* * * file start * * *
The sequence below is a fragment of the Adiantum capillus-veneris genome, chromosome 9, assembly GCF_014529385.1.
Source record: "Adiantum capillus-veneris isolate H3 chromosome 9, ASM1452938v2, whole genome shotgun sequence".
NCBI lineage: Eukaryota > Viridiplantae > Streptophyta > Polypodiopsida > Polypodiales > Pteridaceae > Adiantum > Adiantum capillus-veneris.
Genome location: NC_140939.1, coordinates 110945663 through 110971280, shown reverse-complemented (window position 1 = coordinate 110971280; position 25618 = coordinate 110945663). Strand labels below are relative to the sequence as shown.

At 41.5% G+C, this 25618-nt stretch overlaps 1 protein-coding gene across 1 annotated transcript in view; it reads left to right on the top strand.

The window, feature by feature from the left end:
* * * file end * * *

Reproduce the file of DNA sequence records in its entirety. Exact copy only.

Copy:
The sequence below is a fragment of the Adiantum capillus-veneris genome, chromosome 9, assembly GCF_014529385.1.
Source record: "Adiantum capillus-veneris isolate H3 chromosome 9, ASM1452938v2, whole genome shotgun sequence".
NCBI lineage: Eukaryota > Viridiplantae > Streptophyta > Polypodiopsida > Polypodiales > Pteridaceae > Adiantum > Adiantum capillus-veneris.
Genome location: NC_140939.1, coordinates 110945663 through 110971280, shown reverse-complemented (window position 1 = coordinate 110971280; position 25618 = coordinate 110945663). Strand labels below are relative to the sequence as shown.

At 41.5% G+C, this 25618-nt stretch overlaps 1 protein-coding gene across 1 annotated transcript in view; it reads left to right on the top strand.

The window, feature by feature from the left end: